The Color Of Fall Is Green

growing-swiss-chard Planting Swiss Chard
Plant chard seeds 2 to 3 weeks before the last spring frost date. Continue planting seeds at 10-day intervals for a month.
For a fall harvest, plant chard seeds again about 40 to 60 days before the first fall frost date.
Before planting, mix 1 cup of 5-10-10 fertilizer into the soil for every 20 feet of single row.
Plant the seeds 1/2 to 3/4 of inch deep in well-drained, rich, light soil. Sow eight to ten seeds per foot of row.

Caring for Swiss Chard
When the plants are 3 to 4 inches tall, thin them out so that they are 4 to 6 inches apart or 9 to 12 inches apart if the plants are larger.
Water the plants evenly to help them grow better. Water often during dry spells in the summer. You can also mulch the plants to help conserve moisture.
For the best quality, cut the plants back when they are about 1 foot tall. If the chard plants become overgrown, they lose their flavor.

Harvest/Storage of Swiss Chard
You can start harvesting when the plants are 6 to 8 inches tall. Cut off the outer leaves 1-1/2 inches above the ground with a sharp knife.
If you harvest the leaves carefully, new leaves will grow and provide another harvest.
The leaves are eaten raw salad greens and you can cook them like spinach or eat them raw in salads.


Swiss chard is one of the most popular vegetables along the Mediterranean as well as being one of the most nutritious vegetables around. Ranks second only to spinach following a analysis of the total nutrients. Slice leaves 1 inch wide and the stems 1/2 inch pieces and boil for 3 minutes. I recommend eating the stems of varieties with white stems. Colored stems can be very tough.

Spinach is high in protein and low in calorie content.
Spinach is not a lettuce but a leaf vegetable. Spinach leaves are not broad like loose lettuce or romaine, but it is considered a leafy green. In a culinary context, spinach is used in many of the same ways broad leaf lettuces are used. Eat it raw in salads, sandwiches and dishes and cook into casseroles, pasta and soups. Spinach leaves are high in iron, fiber, protein, vitamin A and vitamin C. It grows in cool climates for harvest throughout the warm season and is canned for winter storage.

Radicchio leaves have a striking red color that accents any salad or dish.
Radicchio is a leafy form of chicory. It looks like a small head of cabbage with thick, waxy broad leaves. Its bitter flavor and chewy texture set it apart. It is named after the area in northern Italy where most radicchio comes from. According to the New York Times, many chefs fail to appreciate the true flavor of radicchio and use it simply as a garnish or for color. It can be eaten raw with olive oil and salt, canned, pickled or cooked. Self Nutrition Data writes that radicchio is a very good source of Vitamin C, Vitamin E, Vitamin K, Folate, Potassium, Copper and Manganese.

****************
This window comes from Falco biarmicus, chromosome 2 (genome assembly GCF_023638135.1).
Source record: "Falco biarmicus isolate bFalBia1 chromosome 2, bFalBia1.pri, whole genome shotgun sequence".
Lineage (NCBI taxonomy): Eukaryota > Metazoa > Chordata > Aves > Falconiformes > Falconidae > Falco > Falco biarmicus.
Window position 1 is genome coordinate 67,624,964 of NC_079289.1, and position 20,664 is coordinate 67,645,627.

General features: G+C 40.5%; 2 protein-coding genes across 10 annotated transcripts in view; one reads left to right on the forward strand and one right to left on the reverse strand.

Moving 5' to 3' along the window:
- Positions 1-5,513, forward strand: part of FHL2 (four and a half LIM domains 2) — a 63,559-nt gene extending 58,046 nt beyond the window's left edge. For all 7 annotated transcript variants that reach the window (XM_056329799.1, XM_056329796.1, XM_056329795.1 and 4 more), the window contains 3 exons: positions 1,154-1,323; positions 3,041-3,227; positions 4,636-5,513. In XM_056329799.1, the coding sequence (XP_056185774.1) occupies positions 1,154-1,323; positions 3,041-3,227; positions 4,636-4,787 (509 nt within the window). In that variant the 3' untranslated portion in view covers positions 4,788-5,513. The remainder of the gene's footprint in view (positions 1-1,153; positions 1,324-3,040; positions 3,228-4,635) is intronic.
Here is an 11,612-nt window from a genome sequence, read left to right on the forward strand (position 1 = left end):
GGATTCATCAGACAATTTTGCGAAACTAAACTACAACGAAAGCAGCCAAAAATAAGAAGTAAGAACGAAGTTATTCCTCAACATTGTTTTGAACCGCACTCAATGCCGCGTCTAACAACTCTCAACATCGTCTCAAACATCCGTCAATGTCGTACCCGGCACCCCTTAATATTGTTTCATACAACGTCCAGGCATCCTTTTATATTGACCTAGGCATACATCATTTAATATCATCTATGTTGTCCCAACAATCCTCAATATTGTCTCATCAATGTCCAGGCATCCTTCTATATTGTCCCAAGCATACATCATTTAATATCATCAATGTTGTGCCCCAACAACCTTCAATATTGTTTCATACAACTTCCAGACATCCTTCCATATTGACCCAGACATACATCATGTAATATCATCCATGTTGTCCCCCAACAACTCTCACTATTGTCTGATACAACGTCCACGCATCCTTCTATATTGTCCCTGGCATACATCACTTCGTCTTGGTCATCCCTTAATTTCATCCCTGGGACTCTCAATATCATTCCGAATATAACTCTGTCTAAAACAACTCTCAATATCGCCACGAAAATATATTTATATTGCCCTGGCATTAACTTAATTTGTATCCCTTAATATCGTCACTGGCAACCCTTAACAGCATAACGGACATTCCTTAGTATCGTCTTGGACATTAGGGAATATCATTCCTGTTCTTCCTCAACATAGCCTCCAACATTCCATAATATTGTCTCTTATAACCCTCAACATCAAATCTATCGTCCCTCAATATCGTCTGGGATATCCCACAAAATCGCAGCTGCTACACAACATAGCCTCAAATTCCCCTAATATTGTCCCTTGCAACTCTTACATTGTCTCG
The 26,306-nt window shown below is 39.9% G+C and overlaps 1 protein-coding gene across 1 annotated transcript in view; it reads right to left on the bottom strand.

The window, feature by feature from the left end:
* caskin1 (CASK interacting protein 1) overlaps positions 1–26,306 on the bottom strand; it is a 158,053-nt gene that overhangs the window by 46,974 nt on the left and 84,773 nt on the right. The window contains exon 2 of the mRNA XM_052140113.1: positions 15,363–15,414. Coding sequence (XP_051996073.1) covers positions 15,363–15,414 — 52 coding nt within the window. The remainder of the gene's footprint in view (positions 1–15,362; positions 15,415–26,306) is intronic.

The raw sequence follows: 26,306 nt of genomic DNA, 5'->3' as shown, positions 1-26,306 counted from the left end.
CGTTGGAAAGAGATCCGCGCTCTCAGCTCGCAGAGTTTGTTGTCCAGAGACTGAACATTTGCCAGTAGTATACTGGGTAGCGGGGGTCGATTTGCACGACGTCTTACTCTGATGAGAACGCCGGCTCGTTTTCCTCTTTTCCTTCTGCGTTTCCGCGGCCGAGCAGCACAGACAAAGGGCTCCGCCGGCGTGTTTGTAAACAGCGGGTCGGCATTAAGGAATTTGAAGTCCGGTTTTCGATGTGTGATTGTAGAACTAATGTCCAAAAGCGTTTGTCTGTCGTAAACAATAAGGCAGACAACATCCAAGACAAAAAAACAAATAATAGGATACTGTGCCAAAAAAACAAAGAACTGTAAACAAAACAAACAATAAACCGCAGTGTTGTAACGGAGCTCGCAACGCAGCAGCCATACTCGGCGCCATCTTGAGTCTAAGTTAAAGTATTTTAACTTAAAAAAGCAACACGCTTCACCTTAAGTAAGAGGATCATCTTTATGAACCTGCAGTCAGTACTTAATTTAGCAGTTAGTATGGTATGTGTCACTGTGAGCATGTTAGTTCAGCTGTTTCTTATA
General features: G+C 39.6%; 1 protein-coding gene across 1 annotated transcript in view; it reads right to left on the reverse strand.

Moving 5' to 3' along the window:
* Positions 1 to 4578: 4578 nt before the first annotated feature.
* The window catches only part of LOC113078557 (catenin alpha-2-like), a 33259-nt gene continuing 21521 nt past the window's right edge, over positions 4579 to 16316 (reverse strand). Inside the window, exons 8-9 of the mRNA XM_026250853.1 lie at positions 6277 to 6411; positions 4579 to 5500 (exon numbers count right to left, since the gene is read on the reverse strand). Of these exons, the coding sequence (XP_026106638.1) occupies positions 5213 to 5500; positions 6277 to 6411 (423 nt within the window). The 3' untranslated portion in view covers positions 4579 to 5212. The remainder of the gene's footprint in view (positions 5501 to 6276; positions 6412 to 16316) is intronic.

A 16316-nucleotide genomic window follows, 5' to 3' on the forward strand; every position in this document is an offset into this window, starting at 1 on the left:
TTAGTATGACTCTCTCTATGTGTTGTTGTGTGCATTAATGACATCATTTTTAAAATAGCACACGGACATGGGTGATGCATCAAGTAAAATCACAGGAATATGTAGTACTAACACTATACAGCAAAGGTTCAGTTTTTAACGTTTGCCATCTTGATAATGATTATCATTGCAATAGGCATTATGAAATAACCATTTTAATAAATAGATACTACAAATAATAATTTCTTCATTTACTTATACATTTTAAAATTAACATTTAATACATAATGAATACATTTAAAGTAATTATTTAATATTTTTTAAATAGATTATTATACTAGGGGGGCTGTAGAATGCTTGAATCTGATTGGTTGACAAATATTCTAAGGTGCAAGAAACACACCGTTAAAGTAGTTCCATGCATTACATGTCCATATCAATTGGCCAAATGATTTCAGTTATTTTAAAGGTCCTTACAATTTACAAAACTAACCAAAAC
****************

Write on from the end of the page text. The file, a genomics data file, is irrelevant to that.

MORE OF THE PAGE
Red and Green Leaf Lettuce
Red or green leaf lettuce is a large leaf lettuce. The leaves are thick and appear crumpled along the tips. Red leaf lettuce will have dark plum coloring on the leaves while green leaf lettuce remains a uniform green color. Both varieties have thick white stalks. This type of lettuce is commonly used in salads, sandwiches and tortilla wraps. According to Produce Oasis, these leaf lettuces are high in Vitamin A, Vitamin C, Vitamin K, Thiamin, Riboflavin, Vitamin B6, Folate, Iron, Potassium and Manganese.

Romaine Lettuce
Romaine lettuce heads are tightly wrapped and columnar in shape. This is a difficult type of large leaf lettuce to grow because it has not adapted well to hot climates and poor soil conditions. Despite its challenges, when grown correctly romaine lettuce is called the sweetest variety of lettuce. Its thick stalks are crisp and sweet in flavor. This is a classic lettuce used to make Caesar salad according to Better Homes and Gardens.

Butterhead Lettuce
It it also sometimes referred to as butter crunch lettuce. Butterhead lettuces have small, round, loosely formed heads with soft, buttery-textured leaves ranging from pale green on the outer leaves to progressively smaller pale yellow-green on the inner leaves. The flavor is sweet and succulent. Because the leaves are quite tender, they require gentle washing and handling. There are 2 main varieties of butterhead lettuce. The first is Boston or butter lettuce and the second is Bibb or Kentucky limestone. Both varieties lend themselves to lighter dressings because of their soft texture and mild flavor.

Belgian Endive
Belgian Endive is in the chicory family. It grows in compact torpedo shaped heads are about 5 inches long with white leaves tipped with pale yellow green. The leaves have a mild crunch and are bitter in taste. Cut off the end and separate the leaves. Endive goes well with a dressing that tempers the bitterness. Top with creamy dressings, mustard based dressings, or with sweeter citrus dressings.

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